Starting Practice as a Barrister: A Guide to the Finances

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Starting Practice as a Barrister

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Starting practice as a barrister is a pivotal moment that follows years of academic and vocational training. However, the journey does not stop at completing your pupillage and being called to the bar. There are crucial financial aspects to consider, from accounting methods to finding the right accountant.

Use the contact form on the right and one of our barrister tax experts will be in touch.

Why is Understanding Finance Important for a Barrister?

Being a barrister often means you are self-employed. While the profession can be lucrative, the earnings can also be unpredictable, especially at the start of your career. Understanding how to manage your finance efficiently can make or break your practice at the bar.

Financing Your Pupillage and Bar Course

Before you can practise as a barrister, you will need to complete your pupillage and possibly a bar course. This stage can be financially taxing.

Student Loans and Other Funding

Student loans are a common way to finance your education. However, be prepared for the fact that repaying these loans will impact your earnings as a barrister. You may also explore other financial avenues like scholarships or grants.

The Pupillage Payment

During pupillage, you will receive a minimum pupillage award, which serves as a sort of salary. This amount varies and is often higher in London compared to outside London. It is advisable to plan your expenses around this payment to ensure you can cover your financial needs.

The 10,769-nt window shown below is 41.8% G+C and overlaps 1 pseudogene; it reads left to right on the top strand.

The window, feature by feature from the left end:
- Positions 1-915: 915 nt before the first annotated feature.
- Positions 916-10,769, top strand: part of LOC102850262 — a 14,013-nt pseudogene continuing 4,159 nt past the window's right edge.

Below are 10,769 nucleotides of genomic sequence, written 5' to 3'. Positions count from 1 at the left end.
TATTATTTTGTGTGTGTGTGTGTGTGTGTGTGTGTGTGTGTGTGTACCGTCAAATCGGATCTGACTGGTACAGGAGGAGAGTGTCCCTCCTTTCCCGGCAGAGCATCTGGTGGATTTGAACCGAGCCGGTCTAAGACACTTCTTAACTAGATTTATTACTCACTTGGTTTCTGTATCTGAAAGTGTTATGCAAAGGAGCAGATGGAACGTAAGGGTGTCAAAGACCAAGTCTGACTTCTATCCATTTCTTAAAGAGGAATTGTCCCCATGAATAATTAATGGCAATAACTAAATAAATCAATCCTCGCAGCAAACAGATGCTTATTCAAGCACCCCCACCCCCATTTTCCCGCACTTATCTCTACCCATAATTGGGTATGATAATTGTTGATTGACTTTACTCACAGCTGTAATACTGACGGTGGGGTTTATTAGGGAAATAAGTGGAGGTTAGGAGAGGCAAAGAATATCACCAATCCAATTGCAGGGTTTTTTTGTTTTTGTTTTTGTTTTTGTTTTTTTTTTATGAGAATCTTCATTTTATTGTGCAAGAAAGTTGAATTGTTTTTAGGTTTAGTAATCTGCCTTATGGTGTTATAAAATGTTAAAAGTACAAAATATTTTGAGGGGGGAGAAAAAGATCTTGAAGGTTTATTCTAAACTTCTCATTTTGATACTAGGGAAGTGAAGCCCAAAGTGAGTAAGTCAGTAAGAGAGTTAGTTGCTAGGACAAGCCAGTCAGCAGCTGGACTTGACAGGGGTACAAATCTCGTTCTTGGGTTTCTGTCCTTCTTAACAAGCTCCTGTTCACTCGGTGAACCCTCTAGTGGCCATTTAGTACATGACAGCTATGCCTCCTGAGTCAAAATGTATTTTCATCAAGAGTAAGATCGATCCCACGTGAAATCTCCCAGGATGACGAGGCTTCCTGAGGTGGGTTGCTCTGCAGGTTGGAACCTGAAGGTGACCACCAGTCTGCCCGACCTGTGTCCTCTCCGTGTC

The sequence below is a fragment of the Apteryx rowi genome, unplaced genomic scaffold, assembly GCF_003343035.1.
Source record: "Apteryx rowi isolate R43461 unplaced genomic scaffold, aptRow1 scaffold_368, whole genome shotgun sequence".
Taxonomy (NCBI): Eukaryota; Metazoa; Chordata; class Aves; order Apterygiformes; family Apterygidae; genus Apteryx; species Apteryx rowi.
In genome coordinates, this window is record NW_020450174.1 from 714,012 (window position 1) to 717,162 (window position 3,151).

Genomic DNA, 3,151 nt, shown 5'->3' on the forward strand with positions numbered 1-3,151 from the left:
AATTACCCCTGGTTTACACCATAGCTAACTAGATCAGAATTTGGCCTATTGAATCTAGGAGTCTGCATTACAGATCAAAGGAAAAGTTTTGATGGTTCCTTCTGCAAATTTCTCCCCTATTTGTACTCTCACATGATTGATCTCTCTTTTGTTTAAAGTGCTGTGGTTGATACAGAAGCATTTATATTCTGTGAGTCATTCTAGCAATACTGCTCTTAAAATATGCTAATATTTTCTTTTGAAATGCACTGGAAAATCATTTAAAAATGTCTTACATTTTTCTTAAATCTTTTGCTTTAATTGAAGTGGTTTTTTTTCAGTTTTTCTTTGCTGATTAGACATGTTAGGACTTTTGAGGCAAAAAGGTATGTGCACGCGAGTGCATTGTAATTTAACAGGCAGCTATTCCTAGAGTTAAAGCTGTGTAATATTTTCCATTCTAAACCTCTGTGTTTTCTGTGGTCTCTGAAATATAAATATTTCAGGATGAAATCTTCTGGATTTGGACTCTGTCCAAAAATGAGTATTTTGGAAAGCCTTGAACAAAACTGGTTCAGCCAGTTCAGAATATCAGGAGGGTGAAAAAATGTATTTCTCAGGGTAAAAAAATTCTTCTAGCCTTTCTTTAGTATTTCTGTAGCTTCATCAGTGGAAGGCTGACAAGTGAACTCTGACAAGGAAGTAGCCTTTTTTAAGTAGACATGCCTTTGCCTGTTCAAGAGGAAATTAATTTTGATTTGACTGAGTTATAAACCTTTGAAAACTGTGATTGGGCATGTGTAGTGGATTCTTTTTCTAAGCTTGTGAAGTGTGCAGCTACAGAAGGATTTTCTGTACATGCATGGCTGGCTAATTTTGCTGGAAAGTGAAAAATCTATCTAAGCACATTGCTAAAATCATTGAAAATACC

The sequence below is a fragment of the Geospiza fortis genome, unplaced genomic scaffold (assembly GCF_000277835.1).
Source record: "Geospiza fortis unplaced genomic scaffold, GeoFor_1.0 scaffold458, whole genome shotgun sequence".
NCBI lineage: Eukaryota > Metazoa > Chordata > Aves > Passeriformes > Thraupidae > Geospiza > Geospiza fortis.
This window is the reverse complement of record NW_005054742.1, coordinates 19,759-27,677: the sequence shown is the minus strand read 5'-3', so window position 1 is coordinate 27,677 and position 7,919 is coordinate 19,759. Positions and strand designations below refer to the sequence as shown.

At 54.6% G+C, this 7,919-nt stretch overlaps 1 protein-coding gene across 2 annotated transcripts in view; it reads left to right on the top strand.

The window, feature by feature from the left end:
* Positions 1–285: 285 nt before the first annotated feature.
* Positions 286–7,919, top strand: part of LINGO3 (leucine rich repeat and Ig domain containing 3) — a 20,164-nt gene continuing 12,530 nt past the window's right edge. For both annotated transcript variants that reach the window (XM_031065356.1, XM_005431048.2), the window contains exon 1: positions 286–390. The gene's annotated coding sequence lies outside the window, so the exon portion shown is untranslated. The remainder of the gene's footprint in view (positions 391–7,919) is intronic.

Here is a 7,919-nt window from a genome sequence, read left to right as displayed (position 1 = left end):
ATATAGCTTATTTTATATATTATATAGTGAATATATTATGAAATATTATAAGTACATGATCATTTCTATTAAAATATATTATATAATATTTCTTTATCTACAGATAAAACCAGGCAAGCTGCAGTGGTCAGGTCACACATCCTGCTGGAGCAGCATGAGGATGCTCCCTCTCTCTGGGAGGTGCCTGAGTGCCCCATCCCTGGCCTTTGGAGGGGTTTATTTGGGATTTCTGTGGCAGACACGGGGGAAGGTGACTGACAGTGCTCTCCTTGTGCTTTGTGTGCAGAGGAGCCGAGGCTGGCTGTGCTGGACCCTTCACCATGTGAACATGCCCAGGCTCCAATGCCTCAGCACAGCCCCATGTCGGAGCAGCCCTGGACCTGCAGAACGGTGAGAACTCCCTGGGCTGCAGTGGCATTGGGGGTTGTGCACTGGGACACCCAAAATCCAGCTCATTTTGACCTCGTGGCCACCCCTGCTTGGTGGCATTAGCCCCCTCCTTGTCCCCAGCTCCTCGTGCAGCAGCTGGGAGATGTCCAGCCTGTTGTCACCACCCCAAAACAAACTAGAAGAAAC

Setting Up Your Practice: The Initial Costs

Starting your practice involves several one-time costs, including chamber fees and registering with various legal bodies.

Chamber Fees

Joining a chamber comes with its fees. These chamber fees are a critical part of your initial expenses and can take up a considerable proportion of your earnings in the beginning.

Registration and Compliance

You will need to register with HMRC and also meet various compliance requirements. It is beneficial to consult an accountant experienced in the legal profession to guide you through this process.

Jack Ross Chartered Accountants has served the legal community for decades and is well-equipped to help barristers with their finances at all stages of their career. Whether you are starting your pupillage or working out of an established chambers, we are here to help. Use the contact form on the right and one of our barrister tax experts will be in touch. 

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The Jack Ross Team has been an absolute delight. Professional, nice and fast during the Audit procedure. Thank you Jack Ross Team.

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Very good service from the Jack Ross Team. They gave us good advice and completed a very efficient audit. They have a friendly and competent team. I would surely recommend them.

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Brilliant service from the Jack Ross team in setting up several companies in very quick time, along with providing associated accountancy advice. Can recommend wholeheartedly as a leading accountancy practice with a can-do attitude.